Multicultural Children’s Book Day is one of my favorite days of the year. I love reading diverse books with my boys. Introducing them to other cultures through books is one of the best ways I know to encourage tolerance and acceptance. And tolerance and acceptance rock.
If you’re looking for good books to read for MCBD on January 27, I’ve got the goods. (You know I love ya.)
Make sure and check out the Story Times for If You Were Me and Lived in the American West, If You Were Me and Lived in Ancient Mali, and If You Were Me and Lived in Ancient China , but right now let’s have fun with 10 Gulab Jamuns.
I love Trick or Treat, Smell My Feet by Diane de Groat because it teaches lessons, sure, but mostly I love how autumn-y it is. The background of each page is even shades of yellow and orange. It pushes my happy buttons, I ain’t gonna lie.
Halloween, as you know, is my favorite-ist holiday. Mostly because it happens in autumn, and the decorations are all those wonderful tones of red, orange, and yellow that get my blood pumping, but also because of costumes and treats and ghost stories.
I’ve often said I’m not about reading levels for kids. I think too much stress is put on reading levels in public schools, and it spills over into other types of schooling. I’ve seen it it kill any love for books kids might develop. Reading is such a personal act, and learning it should be as organic as it can be.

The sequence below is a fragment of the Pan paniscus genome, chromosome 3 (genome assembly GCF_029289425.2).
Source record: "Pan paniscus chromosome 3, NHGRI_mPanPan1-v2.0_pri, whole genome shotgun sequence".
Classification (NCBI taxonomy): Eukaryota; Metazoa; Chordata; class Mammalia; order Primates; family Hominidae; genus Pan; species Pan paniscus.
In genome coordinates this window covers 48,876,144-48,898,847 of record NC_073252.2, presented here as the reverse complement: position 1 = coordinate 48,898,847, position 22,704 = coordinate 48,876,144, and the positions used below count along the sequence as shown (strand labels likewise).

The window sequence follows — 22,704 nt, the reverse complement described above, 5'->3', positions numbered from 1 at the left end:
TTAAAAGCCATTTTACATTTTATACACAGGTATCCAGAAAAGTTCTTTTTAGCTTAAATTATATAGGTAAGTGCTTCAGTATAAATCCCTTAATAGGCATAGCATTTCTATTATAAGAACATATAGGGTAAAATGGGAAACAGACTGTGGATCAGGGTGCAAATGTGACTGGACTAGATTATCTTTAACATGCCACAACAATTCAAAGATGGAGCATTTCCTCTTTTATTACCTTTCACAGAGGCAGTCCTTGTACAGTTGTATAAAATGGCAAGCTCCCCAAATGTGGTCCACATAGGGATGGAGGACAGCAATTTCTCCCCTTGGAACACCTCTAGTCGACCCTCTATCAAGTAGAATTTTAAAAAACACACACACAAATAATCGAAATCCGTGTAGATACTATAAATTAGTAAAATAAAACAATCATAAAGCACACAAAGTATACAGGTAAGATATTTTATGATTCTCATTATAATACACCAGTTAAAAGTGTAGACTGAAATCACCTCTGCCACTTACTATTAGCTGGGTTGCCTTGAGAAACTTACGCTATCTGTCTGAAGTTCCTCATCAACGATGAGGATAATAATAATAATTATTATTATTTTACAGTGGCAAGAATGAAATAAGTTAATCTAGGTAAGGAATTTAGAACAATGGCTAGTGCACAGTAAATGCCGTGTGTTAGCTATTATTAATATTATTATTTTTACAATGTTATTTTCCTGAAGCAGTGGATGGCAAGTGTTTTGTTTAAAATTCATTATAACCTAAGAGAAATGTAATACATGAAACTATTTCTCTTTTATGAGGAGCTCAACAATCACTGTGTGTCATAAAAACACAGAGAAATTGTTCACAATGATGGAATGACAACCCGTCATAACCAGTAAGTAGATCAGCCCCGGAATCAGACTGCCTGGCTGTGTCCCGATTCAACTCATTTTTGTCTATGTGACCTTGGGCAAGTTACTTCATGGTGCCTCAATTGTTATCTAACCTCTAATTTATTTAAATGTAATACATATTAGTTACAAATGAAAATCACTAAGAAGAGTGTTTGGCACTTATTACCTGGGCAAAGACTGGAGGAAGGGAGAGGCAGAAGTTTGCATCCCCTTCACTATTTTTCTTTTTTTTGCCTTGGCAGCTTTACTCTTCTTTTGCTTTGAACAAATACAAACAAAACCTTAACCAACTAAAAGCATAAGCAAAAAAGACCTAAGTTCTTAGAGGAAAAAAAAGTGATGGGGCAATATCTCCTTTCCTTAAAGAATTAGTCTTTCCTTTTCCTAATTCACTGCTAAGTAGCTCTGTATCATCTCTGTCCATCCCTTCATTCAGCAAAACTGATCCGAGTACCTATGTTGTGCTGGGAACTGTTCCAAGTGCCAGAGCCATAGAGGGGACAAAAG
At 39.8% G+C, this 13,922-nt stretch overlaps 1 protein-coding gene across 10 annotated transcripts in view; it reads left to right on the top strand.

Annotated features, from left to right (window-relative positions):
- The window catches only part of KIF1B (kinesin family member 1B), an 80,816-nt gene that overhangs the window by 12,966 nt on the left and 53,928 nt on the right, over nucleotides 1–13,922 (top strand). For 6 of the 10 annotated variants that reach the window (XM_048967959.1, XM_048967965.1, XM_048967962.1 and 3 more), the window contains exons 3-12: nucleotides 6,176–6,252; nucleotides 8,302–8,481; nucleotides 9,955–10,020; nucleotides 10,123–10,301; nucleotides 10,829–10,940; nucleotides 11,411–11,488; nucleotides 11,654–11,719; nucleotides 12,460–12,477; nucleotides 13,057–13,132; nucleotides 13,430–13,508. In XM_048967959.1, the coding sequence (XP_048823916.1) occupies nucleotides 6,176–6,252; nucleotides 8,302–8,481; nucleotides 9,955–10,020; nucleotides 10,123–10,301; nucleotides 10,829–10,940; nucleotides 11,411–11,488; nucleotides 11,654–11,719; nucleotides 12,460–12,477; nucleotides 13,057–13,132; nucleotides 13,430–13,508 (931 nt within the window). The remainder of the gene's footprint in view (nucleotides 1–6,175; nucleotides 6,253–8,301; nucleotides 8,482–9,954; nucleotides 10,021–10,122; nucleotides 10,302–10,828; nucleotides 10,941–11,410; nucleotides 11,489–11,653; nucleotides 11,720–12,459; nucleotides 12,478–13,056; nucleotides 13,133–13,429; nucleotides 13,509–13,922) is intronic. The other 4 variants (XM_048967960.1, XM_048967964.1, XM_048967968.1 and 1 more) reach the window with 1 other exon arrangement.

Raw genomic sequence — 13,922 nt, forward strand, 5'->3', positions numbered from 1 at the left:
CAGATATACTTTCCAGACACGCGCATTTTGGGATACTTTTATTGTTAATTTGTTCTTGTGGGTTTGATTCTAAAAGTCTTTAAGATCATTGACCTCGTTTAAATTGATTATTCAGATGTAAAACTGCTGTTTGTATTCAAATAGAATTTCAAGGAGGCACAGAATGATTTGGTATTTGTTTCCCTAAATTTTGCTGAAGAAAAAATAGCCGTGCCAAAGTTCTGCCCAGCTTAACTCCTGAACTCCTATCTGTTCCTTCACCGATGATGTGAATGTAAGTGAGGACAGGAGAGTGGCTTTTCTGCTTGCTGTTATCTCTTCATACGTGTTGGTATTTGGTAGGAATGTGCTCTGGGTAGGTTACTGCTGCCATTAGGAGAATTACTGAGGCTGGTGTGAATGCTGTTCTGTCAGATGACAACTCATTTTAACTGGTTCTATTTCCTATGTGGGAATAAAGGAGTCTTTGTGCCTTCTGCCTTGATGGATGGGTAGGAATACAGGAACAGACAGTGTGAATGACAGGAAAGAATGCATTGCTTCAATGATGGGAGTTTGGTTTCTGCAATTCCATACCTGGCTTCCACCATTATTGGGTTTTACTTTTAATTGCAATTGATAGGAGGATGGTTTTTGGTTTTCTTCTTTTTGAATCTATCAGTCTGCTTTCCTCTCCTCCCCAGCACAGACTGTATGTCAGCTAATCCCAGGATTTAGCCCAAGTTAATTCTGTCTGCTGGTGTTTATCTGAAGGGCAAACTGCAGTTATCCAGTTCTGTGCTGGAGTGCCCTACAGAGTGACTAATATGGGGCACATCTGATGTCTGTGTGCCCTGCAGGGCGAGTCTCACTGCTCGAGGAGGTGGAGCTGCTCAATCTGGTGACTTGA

When my boys were little, we could often be found curled up with a stack of picture books on the floor, reading through them one at a time and exclaiming over the pictures, studying the letters, discussing the sentence structure. But at bedtime, even when they were toddlers, I snuggled up with them and read them a chapter from a chapter book. Harry Potter. The Key to Rondo. The Narnia series. The Guardians of Ga’Hoole. A Series of Unfortunate Events.
Why? Because stories expand our minds, and I wanted my boys to learn early how to let that happen without pictures. Even I was surprised by how quietly they settled down and focused on the chapter each night, closing their eyes and letting my voice lull them. I wasn’t at all surprised by the vocabulary they picked up, the way their imaginations swelled to include new knowledge, or their high-level ability to understand complex situations at an early age. That’s what reading above your ‘reading level’ does for you.
Do you read with purpose? Do you make sure your young students are reading with purpose?
Even if your littles are reading a book or a chapter every day, even if you’re reading aloud together, sometimes we get caught up in the story or a time crunch and forget to read with purpose.
Reading with purpose is easy to do, and it’s important for comprehension and memory retention. And even though sometimes reading should be for the pure, glorious fun of it, sometimes we need to buckle down and pay close attention.